Shazly TA, Latina MA, Dagianis JJ, Chitturi S. Effect of central corneal thickness on the long-term outcome of selective laser trabeculoplasty as primary treatment for ocular hypertension and primary open-angle glaucoma. Cornea 2012;31(8):883-6.Abstract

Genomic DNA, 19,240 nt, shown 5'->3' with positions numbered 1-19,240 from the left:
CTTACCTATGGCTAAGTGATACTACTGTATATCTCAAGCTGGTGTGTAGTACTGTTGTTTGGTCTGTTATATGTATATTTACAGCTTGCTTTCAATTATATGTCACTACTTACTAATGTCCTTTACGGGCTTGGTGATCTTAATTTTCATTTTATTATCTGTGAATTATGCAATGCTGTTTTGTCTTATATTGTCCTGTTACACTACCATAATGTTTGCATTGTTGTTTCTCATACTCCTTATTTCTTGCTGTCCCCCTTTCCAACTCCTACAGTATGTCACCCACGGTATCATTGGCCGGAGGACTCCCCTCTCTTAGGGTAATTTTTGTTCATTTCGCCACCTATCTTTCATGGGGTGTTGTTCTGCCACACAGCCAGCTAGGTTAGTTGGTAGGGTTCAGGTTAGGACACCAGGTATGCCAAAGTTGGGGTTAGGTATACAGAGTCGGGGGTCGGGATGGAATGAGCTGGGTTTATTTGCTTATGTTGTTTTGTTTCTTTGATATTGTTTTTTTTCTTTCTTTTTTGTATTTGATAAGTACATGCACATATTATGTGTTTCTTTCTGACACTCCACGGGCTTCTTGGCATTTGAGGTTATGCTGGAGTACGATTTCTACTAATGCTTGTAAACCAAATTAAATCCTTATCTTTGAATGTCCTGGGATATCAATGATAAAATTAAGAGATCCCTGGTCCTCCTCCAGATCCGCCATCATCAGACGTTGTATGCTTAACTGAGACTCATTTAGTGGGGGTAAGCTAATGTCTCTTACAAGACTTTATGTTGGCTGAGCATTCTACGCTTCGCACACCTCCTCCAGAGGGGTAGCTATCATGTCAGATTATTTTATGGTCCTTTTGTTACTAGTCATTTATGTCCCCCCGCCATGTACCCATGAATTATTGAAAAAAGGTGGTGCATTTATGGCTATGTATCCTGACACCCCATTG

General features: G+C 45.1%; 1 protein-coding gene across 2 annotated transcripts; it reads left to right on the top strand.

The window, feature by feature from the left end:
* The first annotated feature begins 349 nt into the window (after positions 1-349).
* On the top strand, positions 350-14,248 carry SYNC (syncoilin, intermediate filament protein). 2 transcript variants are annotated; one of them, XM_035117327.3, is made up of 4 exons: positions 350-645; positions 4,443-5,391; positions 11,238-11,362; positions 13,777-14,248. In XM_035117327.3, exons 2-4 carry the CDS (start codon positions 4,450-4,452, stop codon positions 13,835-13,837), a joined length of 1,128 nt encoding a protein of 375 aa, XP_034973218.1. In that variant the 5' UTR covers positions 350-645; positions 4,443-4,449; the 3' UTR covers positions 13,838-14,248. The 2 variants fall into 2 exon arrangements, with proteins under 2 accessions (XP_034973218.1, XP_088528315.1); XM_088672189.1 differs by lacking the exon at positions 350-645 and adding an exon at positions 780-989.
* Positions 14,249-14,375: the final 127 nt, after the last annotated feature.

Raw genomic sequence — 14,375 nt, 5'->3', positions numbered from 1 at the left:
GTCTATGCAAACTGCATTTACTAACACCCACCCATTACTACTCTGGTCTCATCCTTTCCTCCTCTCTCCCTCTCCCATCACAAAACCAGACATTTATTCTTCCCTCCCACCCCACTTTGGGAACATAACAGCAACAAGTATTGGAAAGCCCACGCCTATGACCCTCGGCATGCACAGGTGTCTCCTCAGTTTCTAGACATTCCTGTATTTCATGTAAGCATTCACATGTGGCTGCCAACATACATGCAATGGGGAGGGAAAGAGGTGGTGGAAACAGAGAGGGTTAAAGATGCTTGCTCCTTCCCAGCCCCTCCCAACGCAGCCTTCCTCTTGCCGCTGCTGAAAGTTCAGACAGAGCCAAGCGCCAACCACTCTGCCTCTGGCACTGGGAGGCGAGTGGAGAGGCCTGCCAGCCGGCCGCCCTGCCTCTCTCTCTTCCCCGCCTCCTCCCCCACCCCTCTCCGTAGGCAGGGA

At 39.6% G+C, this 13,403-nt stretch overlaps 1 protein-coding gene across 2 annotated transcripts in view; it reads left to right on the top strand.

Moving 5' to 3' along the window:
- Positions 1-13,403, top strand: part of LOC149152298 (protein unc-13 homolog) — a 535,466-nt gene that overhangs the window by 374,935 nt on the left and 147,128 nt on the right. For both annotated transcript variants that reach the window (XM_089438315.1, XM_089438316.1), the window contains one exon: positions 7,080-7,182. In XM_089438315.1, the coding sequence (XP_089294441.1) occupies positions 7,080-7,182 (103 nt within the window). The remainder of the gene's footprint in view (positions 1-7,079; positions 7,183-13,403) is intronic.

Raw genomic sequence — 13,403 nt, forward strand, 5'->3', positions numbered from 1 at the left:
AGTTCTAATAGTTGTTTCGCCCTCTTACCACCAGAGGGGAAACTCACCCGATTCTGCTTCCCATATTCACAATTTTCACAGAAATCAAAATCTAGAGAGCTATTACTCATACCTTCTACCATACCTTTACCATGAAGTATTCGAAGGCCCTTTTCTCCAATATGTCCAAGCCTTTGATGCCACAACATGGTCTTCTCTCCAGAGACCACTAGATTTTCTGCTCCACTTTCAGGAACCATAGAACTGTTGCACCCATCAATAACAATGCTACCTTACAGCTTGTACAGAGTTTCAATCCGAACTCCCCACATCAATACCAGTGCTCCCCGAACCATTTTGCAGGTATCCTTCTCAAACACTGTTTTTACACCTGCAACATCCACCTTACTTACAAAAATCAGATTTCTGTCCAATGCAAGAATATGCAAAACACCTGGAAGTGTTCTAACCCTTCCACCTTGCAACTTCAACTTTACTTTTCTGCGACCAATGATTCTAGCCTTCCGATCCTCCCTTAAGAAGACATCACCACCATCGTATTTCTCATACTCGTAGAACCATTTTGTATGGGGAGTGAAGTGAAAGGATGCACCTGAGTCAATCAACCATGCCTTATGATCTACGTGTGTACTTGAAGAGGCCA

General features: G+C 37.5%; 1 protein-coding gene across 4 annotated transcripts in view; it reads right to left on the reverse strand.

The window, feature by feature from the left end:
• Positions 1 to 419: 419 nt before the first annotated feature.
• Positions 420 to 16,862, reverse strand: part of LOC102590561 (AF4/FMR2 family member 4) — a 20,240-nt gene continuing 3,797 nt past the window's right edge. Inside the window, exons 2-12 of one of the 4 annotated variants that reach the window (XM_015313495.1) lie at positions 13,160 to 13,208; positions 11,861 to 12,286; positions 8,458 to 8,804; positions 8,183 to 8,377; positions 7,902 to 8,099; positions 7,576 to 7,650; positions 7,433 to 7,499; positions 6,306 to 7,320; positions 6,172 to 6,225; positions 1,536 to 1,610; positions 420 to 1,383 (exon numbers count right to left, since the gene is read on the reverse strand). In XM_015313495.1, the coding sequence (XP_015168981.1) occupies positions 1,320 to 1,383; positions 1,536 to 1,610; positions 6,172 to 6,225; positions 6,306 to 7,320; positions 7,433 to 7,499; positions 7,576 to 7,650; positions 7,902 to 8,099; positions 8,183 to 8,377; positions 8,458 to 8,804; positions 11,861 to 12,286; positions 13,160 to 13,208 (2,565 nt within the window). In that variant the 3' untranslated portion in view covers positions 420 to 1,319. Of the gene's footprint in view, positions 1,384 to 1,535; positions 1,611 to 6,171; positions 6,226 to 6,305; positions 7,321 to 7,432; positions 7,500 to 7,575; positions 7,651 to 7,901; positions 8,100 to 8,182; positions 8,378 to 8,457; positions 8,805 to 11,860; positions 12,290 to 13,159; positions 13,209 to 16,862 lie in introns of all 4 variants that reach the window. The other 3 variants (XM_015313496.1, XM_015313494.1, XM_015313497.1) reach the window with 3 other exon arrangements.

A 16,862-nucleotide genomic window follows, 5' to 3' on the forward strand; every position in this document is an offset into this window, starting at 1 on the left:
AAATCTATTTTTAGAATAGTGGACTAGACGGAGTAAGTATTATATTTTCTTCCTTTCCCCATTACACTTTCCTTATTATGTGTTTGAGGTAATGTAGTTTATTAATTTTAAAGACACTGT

PURPOSE: To determine if central corneal thickness (CCT) impacts the intraocular pressure (IOP)-lowering effect of selective laser trabeculoplasty (SLT) in patients with ocular hypertension (OHT) and primary open-angle glaucoma (POAG). METHODS: A retrospective chart review of consecutive patients, who underwent SLT as primary treatment for OHT and POAG, between 2002 and 2005, was performed. Partial correlation analysis was performed to correlate the CCT to the percentage of IOP reduction at 3 to 30 months after SLT. Independent samples t test was performed to compare mean percentage of IOP reduction in eyes with CCT less than 555 μm versus CCT 555 μm or greater. RESULTS: Eighty eyes of 47 patients were identified. The partial correlation coefficient value between the CCT and percentage of IOP reduction after SLT at 3 months was -0.253 (P = 0.025), at 12 months it was -0.22 (P = 0.049), and at 30 months it was 0.301 (P = 0.007). Independent samples t test showed that the mean percentage of IOP reduction in eyes with thinner corneas (CCT < 555 μm) was greater than that in thicker corneas (CCT ≥ 555 μm) at 3-, 6-, 9-, 12-, and 30-month post-SLT (P < 0.05). CONCLUSIONS: In patients with POAG and OHT, percentage of IOP reduction after SLT was significantly greater in eyes with thinner corneas (CCT < 555 μm). These findings indicate that patients treated with SLT as primary therapy who had thinner corneas demonstrated better IOP control for at least 30 months after SLT.